When instituted in 2002, the program caused widespread and palpable fear in affected communities, separated families and caused much harm to people affected by it. Boys and men were required to register with local immigration offices, were interrogated, and subjected to serious due process violation. Communities saw family members and neighbors disappear in the middle of the night, held in overcrowded jails and deported without due process. More than 13,000 people were placed in removal proceedings, businesses closed down, and students were forced to leave school with degrees uncompleted.
In addition to the harm that NSEERS caused to communities, the program was ineffective as a counter-terrorism tool. A 2012 Department of Homeland Security, Office of Inspector General report found the program to be inefficient and a waste of resources, costing American taxpayers more than $10 million annually.[1] The report characterized the data collected through the program as unreliable. No known terrorism convictions have resulted from the program.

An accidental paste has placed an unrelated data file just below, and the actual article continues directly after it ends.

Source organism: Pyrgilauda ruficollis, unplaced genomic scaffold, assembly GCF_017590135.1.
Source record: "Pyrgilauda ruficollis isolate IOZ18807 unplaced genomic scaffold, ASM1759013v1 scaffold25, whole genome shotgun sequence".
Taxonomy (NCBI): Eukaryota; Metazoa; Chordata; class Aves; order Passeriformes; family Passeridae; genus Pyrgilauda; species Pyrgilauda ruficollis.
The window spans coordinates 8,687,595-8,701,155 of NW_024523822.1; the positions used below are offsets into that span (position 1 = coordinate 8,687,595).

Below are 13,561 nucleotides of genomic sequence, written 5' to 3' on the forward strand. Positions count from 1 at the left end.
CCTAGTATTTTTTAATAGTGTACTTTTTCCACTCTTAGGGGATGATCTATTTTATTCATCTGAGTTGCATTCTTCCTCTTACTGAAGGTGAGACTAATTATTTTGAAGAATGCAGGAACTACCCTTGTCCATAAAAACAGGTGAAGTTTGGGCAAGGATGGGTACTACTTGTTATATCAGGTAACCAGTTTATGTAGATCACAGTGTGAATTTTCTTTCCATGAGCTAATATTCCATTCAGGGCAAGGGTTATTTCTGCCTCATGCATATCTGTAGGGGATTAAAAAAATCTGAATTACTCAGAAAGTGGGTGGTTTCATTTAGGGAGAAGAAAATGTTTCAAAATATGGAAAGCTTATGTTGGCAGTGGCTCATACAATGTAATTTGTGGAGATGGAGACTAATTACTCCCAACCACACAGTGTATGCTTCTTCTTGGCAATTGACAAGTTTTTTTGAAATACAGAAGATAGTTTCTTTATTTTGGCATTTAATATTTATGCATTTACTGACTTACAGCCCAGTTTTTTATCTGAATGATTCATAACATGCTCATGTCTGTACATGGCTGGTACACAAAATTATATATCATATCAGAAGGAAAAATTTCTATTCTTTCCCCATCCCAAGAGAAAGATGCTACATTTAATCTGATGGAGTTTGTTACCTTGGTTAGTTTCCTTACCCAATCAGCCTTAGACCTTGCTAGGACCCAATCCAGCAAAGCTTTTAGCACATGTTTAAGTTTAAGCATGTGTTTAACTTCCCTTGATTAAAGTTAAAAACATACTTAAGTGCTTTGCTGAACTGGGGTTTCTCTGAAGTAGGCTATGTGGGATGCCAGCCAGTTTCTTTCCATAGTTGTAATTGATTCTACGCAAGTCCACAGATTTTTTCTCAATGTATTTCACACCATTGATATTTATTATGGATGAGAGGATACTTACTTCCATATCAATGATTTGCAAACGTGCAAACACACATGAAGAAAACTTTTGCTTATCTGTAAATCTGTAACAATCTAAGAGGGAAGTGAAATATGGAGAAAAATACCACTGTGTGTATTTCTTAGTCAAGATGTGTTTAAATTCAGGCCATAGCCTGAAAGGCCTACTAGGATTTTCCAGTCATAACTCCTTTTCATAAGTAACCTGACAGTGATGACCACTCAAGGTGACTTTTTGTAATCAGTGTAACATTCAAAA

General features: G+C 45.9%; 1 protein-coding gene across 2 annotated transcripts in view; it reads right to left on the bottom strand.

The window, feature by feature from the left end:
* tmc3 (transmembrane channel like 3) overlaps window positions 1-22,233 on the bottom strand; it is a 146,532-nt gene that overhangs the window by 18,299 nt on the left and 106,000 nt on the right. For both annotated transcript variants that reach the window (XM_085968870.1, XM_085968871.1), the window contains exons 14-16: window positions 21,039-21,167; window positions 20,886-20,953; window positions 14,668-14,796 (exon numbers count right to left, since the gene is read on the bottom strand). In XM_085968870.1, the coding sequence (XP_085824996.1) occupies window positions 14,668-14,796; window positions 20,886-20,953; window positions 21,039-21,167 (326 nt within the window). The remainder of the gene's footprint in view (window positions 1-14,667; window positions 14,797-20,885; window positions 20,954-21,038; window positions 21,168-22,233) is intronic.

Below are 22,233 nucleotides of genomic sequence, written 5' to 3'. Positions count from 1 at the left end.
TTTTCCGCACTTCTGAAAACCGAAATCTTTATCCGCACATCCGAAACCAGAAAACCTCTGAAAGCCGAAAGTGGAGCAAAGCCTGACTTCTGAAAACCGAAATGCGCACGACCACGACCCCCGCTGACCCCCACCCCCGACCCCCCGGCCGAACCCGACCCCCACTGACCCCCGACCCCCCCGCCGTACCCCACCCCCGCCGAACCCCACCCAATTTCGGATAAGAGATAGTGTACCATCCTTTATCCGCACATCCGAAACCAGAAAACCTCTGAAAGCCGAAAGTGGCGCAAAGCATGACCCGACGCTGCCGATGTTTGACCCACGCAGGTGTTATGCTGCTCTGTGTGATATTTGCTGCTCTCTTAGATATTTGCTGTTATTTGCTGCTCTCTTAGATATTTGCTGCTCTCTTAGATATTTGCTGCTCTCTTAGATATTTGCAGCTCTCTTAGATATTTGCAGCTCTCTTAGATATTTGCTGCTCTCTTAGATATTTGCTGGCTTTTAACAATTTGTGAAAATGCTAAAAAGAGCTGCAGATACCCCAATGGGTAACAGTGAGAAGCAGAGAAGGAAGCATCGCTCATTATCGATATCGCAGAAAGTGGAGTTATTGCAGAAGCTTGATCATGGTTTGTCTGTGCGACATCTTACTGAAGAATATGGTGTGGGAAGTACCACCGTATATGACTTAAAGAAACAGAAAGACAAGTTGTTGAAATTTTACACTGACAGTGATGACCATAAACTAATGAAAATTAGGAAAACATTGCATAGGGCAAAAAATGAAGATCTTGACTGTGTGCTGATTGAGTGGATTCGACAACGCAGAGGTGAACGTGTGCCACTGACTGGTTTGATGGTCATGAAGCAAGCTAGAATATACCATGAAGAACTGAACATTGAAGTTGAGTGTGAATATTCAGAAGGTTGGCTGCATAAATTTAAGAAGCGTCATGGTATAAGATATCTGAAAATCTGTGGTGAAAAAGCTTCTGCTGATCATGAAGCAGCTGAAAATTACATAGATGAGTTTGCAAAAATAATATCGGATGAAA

We stand together in opposition to policies that would target people based on their religion, race, ethnicity or national origin. We urge the Administration to immediately rescind the NSEERS regulation as a re-affirmation of its commitment to equal protection under the law.

The letter was signed by Representatives John Conyers, Jr. (D-MI), Zoe Lofgren (D-CA), Keith Ellison (D-MN), Luis V. Gutiérrez (D-IL), Judy Chu (D-CA), Beto O’Rourke (D-TX), Grace Meng (D-NY), Gwen Moore (D-WI), Jared Huffman (D-CA), Norma J. Torres (D-CA), Scott Peters (D-CA), Allen Lowenthal (D-CA), James A Himes (D-CT), Xavier Becerra (D-CA), Anna G. Eshoo (D-CA), José E. Serrano (D-NY), Mike Quigley (D-IL), Jerrold Nadler (D-NY), Suzan K. DelBene (D-WA), Earl Blumenauer (D-OR), Mark Pocan (D-WI), Michael E. Capuano (D-MA), Joseph P. Kennedy, III (D-MA), Doris Matsui (D-CA), Juan Vargas (D-CA), Colleen Hanabusa (D-HI), David E. Price (D-NC), Donald S. Beyer, Jr. (D-VA), James McGovern (D-MA), Ruben Gallego (D-AZ), Raul M. Grijalva (D-AZ), Barbara Lee (D-CA), Nydia M. Velázquez (D-NY), Eleanor Holmes Norton (D-DC), Michael M. Honda (D-CA), Henry C. “Hank” Johnson, Jr. (D-GA), Debbie Dingell (D-MI), Mark Takano (D-CA), John Lewis (D-GA), David N. Cicilline (D-RI), Jan Schakowsky (D-IL), Betty McCollum (D-MN), Ted Lieu (D-CA), Seth Moulton (D-MA), Linda T. Sánchez (D-CA), Tony Cárdenas (D-CA), André Carson (D-IN), Joseph Crowley (D-NY), Grace F. Napolitano (D-CA), Robert C. “Bobby” Scott (D-VA), and Michael F. Doyle (D-PA).